, YAKAGHUND, Jul 9 – A suicide attacker and suspected car bomb caused carnage in a busy Pakistani market outside a government office on Friday, killing 56 people and burying victims under pulverised shops.
The devastation struck Yakaghund town in the district of Mohmand, one of seven that make up Pakistan\’s northwest tribal belt which Washington has branded a global headquarters of Al-Qaeda and the most dangerous place on Earth.
It was the deadliest attack in nuclear-armed Pakistan since gunmen wearing suicide vests stormed prayer halls belonging to the minority Ahmadi community in the city of Lahore in May, killing at least 82 people.
A Taliban and Al-Qaeda-linked bombing spree across Pakistan has killed around 3,500 people in three years since government troops besieged a radical mosque in the capital Islamabad in July 2007.
Witnesses said a huge explosion damaged an administration office, shops, a jail and other buildings in the small town not far from the border with Afghanistan, where 140,000 US-led foreign troops are fighting the Taliban.
Wounded Raj Wali, 23, a labourer who was working on a nearby road at the time of the blast, said he suddenly felt a massive blow to his back.
"I turned round and saw the area engulfed in smoke. People were crying. I also saw body parts scattered near the blast site," he said.
Bodies were laid out on rope-slung cots, covered in white sheets as relatives arrived to identify the dead. A mother, two sisters and son were seen crying wretchedly over the body of one man who was killed.
Rescue workers were sifting through the debris of partially collapsed buildings and officials feared the death toll could rise further.
"The death toll is 56 now. There are still 89 injured people in different hospitals," local administration official Rasool Khan told AFP.
"Rescue work is also going on to recover people trapped in the debris."
Khan said women and tribal police were among the dead, adding that dozens of shops had been flattened and more than 100 people were treated for injuries.
Buildings in the downtrodden market were made mostly of mud and clay. The force of the explosives collapsed flimsy wooden roofs on more than two dozen shops, twisted shutters and snapped off doors, said an AFP reporter.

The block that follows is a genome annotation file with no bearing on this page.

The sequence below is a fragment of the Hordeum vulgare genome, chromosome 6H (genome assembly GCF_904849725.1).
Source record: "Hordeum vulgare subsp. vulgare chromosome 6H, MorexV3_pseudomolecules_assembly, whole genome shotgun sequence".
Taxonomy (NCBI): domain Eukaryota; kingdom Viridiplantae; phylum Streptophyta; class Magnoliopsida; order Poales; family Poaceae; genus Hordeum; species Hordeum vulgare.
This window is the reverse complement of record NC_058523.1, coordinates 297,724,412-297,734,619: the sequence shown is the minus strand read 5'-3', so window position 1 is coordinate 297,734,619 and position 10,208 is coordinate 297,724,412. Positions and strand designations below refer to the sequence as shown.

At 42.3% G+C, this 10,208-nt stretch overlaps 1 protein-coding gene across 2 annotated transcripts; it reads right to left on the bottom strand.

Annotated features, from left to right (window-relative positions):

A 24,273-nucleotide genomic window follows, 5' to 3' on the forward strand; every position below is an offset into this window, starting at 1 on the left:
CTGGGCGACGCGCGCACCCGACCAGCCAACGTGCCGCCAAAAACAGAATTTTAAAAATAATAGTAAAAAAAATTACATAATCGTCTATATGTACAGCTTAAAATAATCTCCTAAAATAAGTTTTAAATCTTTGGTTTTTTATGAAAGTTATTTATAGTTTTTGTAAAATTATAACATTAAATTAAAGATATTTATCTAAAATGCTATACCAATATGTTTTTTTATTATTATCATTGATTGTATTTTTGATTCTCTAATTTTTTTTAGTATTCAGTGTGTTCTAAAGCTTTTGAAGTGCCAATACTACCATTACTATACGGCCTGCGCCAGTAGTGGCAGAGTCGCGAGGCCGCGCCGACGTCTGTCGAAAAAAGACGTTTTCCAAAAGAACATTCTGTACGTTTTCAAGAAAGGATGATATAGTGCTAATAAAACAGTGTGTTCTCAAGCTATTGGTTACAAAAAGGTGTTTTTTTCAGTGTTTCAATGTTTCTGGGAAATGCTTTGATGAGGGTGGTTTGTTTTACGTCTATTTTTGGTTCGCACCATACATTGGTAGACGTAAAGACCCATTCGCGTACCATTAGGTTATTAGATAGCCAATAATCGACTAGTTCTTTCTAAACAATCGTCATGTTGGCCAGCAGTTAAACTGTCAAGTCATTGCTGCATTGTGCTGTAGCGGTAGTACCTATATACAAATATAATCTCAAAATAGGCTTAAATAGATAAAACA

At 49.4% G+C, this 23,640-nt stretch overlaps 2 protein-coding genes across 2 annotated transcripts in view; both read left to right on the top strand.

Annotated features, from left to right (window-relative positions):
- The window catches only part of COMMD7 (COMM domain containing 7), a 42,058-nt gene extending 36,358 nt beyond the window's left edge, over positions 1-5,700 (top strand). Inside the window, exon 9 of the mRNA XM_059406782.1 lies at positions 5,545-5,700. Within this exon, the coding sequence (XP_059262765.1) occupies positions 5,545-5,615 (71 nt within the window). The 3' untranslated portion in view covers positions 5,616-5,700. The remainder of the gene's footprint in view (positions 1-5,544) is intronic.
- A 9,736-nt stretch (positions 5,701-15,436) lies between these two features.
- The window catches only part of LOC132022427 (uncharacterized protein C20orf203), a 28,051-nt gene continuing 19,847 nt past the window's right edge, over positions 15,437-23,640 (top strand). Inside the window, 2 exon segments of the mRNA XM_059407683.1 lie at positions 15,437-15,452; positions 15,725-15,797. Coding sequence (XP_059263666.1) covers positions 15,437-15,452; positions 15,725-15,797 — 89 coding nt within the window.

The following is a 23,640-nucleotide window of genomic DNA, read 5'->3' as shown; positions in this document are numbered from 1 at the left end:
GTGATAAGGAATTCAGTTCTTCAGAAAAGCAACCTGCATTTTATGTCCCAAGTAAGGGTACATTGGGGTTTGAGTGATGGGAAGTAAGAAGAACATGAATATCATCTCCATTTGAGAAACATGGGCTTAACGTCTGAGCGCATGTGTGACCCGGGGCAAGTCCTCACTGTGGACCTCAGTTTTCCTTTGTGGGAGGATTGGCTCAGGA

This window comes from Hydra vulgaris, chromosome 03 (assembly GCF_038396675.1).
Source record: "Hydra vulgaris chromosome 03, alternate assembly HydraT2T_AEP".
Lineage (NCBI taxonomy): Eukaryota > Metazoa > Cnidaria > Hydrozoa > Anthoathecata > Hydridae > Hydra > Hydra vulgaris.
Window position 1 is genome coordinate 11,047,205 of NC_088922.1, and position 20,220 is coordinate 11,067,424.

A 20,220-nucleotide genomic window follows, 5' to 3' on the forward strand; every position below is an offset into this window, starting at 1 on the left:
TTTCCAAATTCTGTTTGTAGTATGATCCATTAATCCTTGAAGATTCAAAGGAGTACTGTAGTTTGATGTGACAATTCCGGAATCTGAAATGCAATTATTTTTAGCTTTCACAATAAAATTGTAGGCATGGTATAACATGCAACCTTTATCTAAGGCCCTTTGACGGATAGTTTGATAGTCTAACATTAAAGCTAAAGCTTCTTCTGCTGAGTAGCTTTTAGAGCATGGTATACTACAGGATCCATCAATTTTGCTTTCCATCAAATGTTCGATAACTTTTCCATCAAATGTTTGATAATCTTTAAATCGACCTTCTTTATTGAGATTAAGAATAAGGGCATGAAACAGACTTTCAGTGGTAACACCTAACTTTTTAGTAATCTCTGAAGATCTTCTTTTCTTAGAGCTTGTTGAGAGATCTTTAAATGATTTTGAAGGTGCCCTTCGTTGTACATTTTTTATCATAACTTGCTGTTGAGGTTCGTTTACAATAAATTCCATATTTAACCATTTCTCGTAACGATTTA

Slippers and empty bottles of soft drinks littered the market along with bloodied chunks of flesh.
"We suspect that there were two blasts. One was a suicide attack on a motorbike. We have also found the wreckage of a car. It indicates that a car bomb was detonated with a remote control," Khan told AFP.
"The target is not clear but it could have been the local administration and members of a peace committee who come to my office for routine weekly meetings on Fridays."
At least 28 prisoners held for petty crime escaped after the attack collapsed an outer wall of a local jail, he said.
Although there was no immediate claim of responsibility, immediate suspicion fell on Islamist militant groups which have carved out havens in the remote and craggy mountains of Pakistan\’s tribal belt outside direct government control.
The Islamic republic is on the frontline of the US war against Al-Qaeda and the Pakistani military are bogged down fighting homegrown Taliban in the northwestern border areas.
Hugging the border with Afghanistan, where US and NATO allies are trying to end a nearly nine-year war, northwest Pakistan has suffered a wave of bombings causing mass casualties and insurgency, fanning fears about regional stability.
Pakistani leaders this week called for a landmark national conference to develop a strategy to counter the Islamist militant threat after a twin suicide attack killed 43 people at a shrine in Lahore on July 2.
Pakistani security forces have fought in the tribal belt and parts of the northwest for years, but deadly clashes are still largely a daily occurrence.